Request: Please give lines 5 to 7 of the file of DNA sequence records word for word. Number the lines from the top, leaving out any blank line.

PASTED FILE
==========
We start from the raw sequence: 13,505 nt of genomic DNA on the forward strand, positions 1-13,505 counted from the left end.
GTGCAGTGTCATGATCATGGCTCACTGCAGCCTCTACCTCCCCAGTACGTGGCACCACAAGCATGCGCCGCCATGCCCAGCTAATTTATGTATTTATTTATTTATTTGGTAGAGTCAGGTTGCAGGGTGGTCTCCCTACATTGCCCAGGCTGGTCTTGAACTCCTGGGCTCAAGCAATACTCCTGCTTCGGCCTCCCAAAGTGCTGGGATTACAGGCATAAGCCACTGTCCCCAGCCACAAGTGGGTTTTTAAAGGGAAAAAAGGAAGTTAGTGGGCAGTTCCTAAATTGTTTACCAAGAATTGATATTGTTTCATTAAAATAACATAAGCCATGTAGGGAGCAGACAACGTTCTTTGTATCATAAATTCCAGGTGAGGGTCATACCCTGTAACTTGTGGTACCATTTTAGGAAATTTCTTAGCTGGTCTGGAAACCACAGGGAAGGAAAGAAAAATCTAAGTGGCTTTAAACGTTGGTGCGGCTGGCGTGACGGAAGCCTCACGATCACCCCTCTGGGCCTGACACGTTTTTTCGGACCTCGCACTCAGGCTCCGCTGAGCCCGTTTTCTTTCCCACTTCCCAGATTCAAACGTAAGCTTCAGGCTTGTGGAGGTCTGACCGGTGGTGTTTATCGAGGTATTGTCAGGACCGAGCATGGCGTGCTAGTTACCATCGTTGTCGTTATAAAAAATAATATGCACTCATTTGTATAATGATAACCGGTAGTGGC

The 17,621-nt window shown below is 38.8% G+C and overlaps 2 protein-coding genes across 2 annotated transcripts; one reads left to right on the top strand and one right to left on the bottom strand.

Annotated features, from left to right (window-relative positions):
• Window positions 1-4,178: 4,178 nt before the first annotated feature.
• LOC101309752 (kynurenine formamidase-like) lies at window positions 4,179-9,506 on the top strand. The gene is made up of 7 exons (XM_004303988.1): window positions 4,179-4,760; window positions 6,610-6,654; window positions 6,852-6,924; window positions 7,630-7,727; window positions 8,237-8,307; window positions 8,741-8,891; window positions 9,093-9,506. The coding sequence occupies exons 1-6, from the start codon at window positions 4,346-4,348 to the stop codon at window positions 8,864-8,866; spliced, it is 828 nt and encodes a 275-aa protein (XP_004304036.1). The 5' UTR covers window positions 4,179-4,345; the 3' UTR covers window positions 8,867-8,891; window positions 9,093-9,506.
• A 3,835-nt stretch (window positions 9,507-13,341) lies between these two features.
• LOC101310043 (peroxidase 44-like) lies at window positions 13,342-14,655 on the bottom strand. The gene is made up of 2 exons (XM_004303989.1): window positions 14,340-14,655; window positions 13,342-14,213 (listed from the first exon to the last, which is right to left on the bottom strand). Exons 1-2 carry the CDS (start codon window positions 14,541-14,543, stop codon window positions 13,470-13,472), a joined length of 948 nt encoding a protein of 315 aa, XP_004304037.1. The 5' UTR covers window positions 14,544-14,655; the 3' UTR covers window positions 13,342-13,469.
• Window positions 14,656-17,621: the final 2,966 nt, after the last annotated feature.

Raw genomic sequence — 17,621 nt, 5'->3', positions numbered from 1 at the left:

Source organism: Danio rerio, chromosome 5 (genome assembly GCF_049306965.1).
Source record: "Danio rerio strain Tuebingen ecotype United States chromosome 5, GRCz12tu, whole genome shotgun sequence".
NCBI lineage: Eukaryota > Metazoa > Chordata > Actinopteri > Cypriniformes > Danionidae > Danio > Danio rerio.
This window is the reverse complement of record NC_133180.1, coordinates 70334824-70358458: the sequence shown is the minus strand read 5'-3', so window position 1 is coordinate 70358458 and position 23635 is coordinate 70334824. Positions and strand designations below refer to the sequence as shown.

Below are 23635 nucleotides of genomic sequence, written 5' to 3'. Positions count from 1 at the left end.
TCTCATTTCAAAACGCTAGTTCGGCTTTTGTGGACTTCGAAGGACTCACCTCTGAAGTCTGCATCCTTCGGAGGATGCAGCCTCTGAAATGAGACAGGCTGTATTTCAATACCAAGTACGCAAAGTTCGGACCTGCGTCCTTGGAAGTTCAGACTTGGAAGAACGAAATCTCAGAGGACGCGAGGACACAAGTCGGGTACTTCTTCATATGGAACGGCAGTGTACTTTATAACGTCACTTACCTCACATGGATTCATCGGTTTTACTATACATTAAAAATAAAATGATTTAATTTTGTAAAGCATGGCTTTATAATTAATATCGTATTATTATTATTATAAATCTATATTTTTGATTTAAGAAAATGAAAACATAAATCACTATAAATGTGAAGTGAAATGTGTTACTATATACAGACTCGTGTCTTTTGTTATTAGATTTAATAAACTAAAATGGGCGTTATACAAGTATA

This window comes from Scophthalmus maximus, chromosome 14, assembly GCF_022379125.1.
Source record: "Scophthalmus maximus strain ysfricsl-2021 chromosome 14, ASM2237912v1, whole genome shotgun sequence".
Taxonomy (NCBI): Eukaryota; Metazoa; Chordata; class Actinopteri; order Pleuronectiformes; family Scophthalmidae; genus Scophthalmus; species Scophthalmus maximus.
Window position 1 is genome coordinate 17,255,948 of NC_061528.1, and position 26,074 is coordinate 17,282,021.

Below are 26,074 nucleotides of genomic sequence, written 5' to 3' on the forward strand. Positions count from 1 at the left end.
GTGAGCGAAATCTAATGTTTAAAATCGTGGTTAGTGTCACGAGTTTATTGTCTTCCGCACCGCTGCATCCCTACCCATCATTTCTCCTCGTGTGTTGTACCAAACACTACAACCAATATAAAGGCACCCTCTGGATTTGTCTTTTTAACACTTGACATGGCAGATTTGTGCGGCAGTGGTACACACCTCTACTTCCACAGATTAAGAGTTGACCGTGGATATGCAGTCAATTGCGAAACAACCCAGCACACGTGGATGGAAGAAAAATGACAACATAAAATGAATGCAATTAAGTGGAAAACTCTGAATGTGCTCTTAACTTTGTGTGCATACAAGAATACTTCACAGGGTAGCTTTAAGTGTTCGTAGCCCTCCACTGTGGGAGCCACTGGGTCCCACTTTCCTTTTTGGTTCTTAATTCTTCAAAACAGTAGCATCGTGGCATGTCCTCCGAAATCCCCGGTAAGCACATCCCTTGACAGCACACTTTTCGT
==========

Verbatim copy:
• Window positions 1-4,178: 4,178 nt before the first annotated feature.
• LOC101309752 (kynurenine formamidase-like) lies at window positions 4,179-9,506 on the top strand. The gene is made up of 7 exons (XM_004303988.1): window positions 4,179-4,760; window positions 6,610-6,654; window positions 6,852-6,924; window positions 7,630-7,727; window positions 8,237-8,307; window positions 8,741-8,891; window positions 9,093-9,506. The coding sequence occupies exons 1-6, from the start codon at window positions 4,346-4,348 to the stop codon at window positions 8,864-8,866; spliced, it is 828 nt and encodes a 275-aa protein (XP_004304036.1). The 5' UTR covers window positions 4,179-4,345; the 3' UTR covers window positions 8,867-8,891; window positions 9,093-9,506.
• A 3,835-nt stretch (window positions 9,507-13,341) lies between these two features.